Colombian authorities are offering a $34,000 reward for information about the deadly weekend bombing at a popular shopping center that killed three people and left nine injured in the nation’s capital.
After holding an emergency meeting with his security cabinet Sunday, President Juan Manuel Santos said authorities were working on three hypothesis about Saturday’s bombing, but he declined to provide details, saying it might risk the investigation.
The attack takes place as the government and the Revolutionary Armed Forces of Colombia, or FARC, guerrillas are implementing a historic peace deal that aims to bring an end to more than 50 years of civil conflict.
The controversial agreement has helped make this long-troubled nation safer, but it also has its enemies. On Sunday, Santos suggested the peace deal might have been one of the targets.
“With peace and reconciliation we’ve made strides in consolidating tranquility for Colombians,” Santos said in a televised speech. “Rest assured that we will not allow those achievements be stopped by a group of extremists, cowards or those who don’t want reconciliation for the people of Colombia.”
No one has taken responsibility for the blast, but suspicion first fell on the National Liberation Army (ELN), a smaller guerrilla group that was behind a February bomb attack in Bogotá that killed one policeman. The ELN, however, have condemned Saturday’s attack and say they were not involved.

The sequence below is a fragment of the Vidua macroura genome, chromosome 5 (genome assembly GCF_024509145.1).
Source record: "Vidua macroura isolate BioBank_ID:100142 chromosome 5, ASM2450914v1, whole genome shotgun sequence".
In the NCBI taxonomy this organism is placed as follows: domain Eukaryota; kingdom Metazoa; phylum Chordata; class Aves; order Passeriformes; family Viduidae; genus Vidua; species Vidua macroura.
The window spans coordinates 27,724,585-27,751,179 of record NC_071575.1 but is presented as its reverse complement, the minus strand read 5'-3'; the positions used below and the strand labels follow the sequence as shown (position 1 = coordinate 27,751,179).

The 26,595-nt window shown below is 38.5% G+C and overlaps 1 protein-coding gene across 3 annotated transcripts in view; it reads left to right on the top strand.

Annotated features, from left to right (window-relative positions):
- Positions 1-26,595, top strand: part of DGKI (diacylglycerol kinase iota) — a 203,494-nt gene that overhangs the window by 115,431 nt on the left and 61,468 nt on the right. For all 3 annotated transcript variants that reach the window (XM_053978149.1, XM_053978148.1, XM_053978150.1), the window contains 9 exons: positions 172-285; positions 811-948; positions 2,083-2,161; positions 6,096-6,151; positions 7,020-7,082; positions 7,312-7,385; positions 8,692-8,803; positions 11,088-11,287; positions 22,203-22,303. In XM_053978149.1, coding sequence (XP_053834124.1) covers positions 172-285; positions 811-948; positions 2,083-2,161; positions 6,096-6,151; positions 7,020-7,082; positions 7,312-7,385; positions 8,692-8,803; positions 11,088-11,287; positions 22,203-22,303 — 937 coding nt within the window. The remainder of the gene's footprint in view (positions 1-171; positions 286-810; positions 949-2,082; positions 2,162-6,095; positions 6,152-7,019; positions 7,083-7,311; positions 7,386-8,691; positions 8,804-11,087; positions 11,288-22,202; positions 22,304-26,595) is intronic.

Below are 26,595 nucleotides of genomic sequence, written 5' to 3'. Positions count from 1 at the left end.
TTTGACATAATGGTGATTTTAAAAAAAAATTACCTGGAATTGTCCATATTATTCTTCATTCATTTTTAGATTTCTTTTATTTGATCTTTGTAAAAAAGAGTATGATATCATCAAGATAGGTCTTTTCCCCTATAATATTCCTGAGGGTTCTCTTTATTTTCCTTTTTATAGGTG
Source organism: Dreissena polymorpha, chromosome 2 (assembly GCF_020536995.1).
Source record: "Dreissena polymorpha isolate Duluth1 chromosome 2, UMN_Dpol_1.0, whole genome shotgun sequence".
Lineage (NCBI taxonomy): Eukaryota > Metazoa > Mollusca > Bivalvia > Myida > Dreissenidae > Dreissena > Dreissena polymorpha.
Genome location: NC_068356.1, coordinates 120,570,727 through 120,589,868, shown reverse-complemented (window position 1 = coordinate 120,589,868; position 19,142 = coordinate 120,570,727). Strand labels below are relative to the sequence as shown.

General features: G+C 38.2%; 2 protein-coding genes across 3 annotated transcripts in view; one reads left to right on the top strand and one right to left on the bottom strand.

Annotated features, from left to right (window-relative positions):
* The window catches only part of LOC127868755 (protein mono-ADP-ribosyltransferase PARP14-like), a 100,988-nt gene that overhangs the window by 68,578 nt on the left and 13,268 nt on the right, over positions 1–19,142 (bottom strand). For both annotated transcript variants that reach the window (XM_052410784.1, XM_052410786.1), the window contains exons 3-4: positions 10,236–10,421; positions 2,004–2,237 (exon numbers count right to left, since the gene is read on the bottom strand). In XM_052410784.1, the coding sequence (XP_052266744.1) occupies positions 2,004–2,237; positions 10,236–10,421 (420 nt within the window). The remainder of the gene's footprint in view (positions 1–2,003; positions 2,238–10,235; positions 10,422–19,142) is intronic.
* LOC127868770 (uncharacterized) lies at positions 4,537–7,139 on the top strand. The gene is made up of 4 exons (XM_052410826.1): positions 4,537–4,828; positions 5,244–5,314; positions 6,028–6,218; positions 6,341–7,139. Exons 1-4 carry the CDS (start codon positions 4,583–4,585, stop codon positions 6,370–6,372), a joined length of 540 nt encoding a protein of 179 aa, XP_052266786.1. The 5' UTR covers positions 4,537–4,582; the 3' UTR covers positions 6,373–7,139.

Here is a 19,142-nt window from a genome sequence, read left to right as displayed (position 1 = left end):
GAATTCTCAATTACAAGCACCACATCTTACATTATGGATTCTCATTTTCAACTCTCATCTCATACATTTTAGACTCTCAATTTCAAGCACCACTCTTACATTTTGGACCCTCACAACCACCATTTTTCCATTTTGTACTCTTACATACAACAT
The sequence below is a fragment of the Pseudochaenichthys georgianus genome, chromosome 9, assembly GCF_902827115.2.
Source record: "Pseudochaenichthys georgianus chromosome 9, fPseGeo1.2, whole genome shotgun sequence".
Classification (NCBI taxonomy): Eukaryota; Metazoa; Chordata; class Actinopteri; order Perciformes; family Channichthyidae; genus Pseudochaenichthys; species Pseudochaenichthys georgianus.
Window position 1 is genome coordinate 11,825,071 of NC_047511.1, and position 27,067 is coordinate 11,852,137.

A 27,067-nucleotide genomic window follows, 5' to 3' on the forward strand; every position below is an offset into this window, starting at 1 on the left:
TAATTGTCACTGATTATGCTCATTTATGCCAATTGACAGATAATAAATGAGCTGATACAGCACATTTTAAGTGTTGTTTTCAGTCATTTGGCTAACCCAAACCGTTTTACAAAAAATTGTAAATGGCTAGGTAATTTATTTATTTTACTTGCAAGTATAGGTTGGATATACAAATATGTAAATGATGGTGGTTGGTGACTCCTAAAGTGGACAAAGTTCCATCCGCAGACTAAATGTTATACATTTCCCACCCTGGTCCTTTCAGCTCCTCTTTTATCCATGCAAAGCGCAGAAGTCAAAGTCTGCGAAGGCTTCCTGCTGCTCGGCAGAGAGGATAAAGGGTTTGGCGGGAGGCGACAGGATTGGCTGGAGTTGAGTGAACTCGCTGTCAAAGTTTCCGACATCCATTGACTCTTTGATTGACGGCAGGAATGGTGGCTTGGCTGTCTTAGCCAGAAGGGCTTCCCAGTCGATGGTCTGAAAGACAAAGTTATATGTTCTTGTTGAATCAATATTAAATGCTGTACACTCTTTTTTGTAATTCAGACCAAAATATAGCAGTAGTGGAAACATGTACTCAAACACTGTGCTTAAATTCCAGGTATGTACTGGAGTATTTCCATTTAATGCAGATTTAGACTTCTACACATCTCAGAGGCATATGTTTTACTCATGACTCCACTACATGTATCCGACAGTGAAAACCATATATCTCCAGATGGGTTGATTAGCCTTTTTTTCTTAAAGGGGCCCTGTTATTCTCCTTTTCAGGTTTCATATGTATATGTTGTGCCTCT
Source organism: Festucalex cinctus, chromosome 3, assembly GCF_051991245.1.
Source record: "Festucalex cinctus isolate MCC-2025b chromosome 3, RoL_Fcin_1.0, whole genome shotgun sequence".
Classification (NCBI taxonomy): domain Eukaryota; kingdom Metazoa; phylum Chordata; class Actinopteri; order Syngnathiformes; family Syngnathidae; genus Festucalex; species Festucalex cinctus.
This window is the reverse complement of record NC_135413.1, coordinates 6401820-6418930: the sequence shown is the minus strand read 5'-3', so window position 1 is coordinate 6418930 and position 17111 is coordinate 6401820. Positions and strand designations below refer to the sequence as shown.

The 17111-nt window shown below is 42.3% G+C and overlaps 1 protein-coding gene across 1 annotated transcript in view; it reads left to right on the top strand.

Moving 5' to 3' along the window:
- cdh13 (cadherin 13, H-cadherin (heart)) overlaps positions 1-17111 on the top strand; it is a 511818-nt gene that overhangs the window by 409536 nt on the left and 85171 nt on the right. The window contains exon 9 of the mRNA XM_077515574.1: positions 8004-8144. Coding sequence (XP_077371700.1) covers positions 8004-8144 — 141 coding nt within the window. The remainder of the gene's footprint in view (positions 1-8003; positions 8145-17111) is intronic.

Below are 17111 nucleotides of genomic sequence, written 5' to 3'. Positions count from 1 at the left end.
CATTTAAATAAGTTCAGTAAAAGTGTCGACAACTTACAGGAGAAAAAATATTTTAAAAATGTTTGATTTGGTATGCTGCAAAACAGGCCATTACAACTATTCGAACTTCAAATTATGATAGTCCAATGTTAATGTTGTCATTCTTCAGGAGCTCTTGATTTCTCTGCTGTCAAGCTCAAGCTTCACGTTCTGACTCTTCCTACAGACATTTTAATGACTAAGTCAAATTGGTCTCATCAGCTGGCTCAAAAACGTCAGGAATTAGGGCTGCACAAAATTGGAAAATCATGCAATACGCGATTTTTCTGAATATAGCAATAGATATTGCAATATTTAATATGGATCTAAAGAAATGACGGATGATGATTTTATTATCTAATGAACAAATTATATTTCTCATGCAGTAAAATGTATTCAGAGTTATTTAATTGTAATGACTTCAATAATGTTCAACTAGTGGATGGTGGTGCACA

Santos also canceled a trip to Portugal, saying he wanted to be at the head of the investigation during the first critical days.
The bomb ripped through the exclusive Centro Comercial Andino mall at about 5 p.m. Saturday as it was crowded with Fathers’ Day shoppers. Authorities said the explosive had been placed in a women’s bathroom on the second floor. All three deaths were women, including a 23-year-old French national who was working here as a voluntary teacher. At least nine others were injured in the blast and one remains in critical condition.
“The object of terrorism is to plant fear and division,” Santos said, “and our answer should be to find the courage and unity to face it.”
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